Although I did not touch on the history of the topics of space and spatial cognition in my article I do not wish to downplay its importance. I agree with Phillips that concepts of space are bound up in the ways people understand the world. The narrow focus of my target article should not be taken as an indication of disrespect for this tradition. I welcome suggestions on how to learn more of the diverse approaches to studying spatial cognition. It might then be interesting to explore what role the spatial representation system plays in nonspatial cognition.
1.2 This seems to be the thrust of Hampden-Turner's (1981) book, in which he attempts to map sixty philosophies, ranging from the physical to metaphysical, onto various spaces as a means of emphasizing the inter-relatedness of various concepts. Hampden-Turner argues that we can better understand the continuous and wholistic aspects of the mind and world by explicitly representing them in a continuous and wholistic spatial medium. Aristotle's methods of rhetoric also capitalize on spatial representation, both as a way of organizing arguments and facilitating memory (method of loci is another example) and as a way of seeing relations between topics that might not otherwise be apparent. In more recent times, Johnson-Laird (1983) discusses a number of spatially based reasoning strategies, such as using Venn diagrams or Euler circles; his theory of mental models in many ways capitalizes on the properties of visuo-spatial images to represent logical problems.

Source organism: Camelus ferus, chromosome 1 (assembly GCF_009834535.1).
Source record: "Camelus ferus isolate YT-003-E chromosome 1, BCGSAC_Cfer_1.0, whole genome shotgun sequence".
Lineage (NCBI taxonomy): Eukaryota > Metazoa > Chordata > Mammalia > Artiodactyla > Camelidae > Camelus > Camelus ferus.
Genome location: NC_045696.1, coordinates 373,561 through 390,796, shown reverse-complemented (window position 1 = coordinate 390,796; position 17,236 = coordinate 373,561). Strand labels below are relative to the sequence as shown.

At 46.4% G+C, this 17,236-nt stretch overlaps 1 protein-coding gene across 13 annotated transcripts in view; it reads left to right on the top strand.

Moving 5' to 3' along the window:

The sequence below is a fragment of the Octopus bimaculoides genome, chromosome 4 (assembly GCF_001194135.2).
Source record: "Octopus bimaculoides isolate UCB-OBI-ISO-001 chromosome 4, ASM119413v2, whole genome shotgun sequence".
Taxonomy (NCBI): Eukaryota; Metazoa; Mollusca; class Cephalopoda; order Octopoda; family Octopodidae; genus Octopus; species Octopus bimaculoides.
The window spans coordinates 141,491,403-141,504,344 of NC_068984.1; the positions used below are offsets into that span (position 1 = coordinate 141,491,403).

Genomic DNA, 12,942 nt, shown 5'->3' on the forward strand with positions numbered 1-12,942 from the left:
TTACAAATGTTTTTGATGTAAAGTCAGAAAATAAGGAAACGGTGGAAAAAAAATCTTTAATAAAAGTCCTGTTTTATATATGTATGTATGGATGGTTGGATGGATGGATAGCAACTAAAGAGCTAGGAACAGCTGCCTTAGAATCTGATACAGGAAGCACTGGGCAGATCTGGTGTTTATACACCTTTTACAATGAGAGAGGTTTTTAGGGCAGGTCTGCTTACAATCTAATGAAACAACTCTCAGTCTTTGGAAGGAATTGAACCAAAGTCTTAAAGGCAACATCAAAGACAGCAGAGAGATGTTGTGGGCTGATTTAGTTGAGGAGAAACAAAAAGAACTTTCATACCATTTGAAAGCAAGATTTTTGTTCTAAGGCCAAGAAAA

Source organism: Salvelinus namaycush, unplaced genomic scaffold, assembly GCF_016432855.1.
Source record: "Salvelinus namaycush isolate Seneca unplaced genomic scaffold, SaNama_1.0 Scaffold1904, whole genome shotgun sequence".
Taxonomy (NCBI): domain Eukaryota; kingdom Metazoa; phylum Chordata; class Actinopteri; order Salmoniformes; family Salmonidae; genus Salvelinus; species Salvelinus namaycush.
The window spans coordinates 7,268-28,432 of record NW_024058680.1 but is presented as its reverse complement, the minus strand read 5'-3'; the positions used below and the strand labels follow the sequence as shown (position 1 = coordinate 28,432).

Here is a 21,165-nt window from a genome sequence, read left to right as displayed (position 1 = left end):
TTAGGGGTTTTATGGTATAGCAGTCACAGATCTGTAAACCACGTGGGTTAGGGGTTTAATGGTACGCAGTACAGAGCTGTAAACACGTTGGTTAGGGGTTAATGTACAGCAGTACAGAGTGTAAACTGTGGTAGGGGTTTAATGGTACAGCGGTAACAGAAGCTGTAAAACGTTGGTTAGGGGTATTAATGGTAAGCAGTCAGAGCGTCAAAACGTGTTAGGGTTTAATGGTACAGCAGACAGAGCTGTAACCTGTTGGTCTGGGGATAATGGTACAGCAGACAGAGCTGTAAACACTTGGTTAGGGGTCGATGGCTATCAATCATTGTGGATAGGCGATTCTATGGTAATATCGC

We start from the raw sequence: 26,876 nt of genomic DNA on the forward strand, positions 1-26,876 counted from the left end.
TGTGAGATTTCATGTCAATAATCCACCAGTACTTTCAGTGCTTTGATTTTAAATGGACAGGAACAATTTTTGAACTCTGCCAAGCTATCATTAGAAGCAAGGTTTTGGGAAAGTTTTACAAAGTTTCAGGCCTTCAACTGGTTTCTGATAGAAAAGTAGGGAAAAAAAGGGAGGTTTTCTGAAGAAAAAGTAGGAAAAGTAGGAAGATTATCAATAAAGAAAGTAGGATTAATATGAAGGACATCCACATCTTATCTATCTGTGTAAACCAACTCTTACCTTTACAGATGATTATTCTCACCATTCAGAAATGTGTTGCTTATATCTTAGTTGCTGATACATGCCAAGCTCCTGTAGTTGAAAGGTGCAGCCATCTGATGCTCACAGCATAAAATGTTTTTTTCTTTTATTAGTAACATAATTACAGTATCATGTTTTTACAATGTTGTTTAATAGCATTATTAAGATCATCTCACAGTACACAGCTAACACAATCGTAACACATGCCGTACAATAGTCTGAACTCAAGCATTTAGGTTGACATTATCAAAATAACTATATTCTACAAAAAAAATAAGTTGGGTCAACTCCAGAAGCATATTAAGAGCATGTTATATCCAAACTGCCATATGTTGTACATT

1.3 To conclude, I agree with Professor Phillips that concepts of space are bound up in the ways people understand the world, including the world beyond its immediate spatial character. He is also quite right to note that there exists a vast historical wisdom to consult on matters of human psychology. The narrow focus of my target article should not be taken as an indication of disrespect for this tradition, but as a result of the necessary degree of focus of such articles and the fact that I am much more familiar with scientific than philosophic studies of space. I welcome suggestions on how to learn more of the diverse scientific and philosophic approaches to studying spatial cognition. It might then be interesting to explore what role the spatial representation system (Bryant, 1992, section 2) plays in nonspatial cognition.
Bryant, D. J. (1992) A Spatial Representation System in Humans. PSYCOLOQUY 3(16) space.1
Hampden-Turner, C. (1981) Maps of the Mind. New York: MacMillan.
Johnson-Laird, P. N. (1983) Mental Models. Cambridge, MA: Harvard University Press.
Phillips, G. M. (1992) Implicit Philosophy: Commentary on Bryant on Space. PSYCOLOQUY 3(X) space.2